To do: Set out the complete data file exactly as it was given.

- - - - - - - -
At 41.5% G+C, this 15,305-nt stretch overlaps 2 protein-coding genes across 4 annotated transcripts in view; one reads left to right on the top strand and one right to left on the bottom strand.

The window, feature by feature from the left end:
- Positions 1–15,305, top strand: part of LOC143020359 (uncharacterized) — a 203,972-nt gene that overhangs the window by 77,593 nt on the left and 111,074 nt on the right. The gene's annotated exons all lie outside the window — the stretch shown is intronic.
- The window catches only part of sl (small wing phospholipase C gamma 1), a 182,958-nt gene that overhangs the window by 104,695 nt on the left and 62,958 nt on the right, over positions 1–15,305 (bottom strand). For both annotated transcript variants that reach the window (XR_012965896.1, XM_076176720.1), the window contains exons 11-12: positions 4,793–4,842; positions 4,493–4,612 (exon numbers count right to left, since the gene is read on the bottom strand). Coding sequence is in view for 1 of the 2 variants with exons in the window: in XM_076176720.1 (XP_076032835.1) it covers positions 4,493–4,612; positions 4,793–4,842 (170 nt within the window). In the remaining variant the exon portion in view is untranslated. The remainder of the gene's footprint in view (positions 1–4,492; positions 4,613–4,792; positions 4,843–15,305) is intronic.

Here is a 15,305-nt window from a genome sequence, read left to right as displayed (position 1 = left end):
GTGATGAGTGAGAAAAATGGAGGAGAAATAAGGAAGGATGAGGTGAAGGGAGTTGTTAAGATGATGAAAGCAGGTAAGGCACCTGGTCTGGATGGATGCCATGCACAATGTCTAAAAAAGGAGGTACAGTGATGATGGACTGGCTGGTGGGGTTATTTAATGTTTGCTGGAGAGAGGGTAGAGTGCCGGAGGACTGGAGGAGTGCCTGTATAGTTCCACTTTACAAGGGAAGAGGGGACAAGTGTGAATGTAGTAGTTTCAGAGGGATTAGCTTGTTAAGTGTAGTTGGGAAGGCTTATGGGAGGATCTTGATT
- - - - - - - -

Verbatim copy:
At 41.5% G+C, this 15,305-nt stretch overlaps 2 protein-coding genes across 4 annotated transcripts in view; one reads left to right on the top strand and one right to left on the bottom strand.

The window, feature by feature from the left end:
- Positions 1–15,305, top strand: part of LOC143020359 (uncharacterized) — a 203,972-nt gene that overhangs the window by 77,593 nt on the left and 111,074 nt on the right. The gene's annotated exons all lie outside the window — the stretch shown is intronic.
- The window catches only part of sl (small wing phospholipase C gamma 1), a 182,958-nt gene that overhangs the window by 104,695 nt on the left and 62,958 nt on the right, over positions 1–15,305 (bottom strand). For both annotated transcript variants that reach the window (XR_012965896.1, XM_076176720.1), the window contains exons 11-12: positions 4,793–4,842; positions 4,493–4,612 (exon numbers count right to left, since the gene is read on the bottom strand). Coding sequence is in view for 1 of the 2 variants with exons in the window: in XM_076176720.1 (XP_076032835.1) it covers positions 4,493–4,612; positions 4,793–4,842 (170 nt within the window). In the remaining variant the exon portion in view is untranslated. The remainder of the gene's footprint in view (positions 1–4,492; positions 4,613–4,792; positions 4,843–15,305) is intronic.

Here is a 15,305-nt window from a genome sequence, read left to right as displayed (position 1 = left end):
GTGATGAGTGAGAAAAATGGAGGAGAAATAAGGAAGGATGAGGTGAAGGGAGTTGTTAAGATGATGAAAGCAGGTAAGGCACCTGGTCTGGATGGATGCCATGCACAATGTCTAAAAAAGGAGGTACAGTGATGATGGACTGGCTGGTGGGGTTATTTAATGTTTGCTGGAGAGAGGGTAGAGTGCCGGAGGACTGGAGGAGTGCCTGTATAGTTCCACTTTACAAGGGAAGAGGGGACAAGTGTGAATGTAGTAGTTTCAGAGGGATTAGCTTGTTAAGTGTAGTTGGGAAGGCTTATGGGAGGATCTTGATT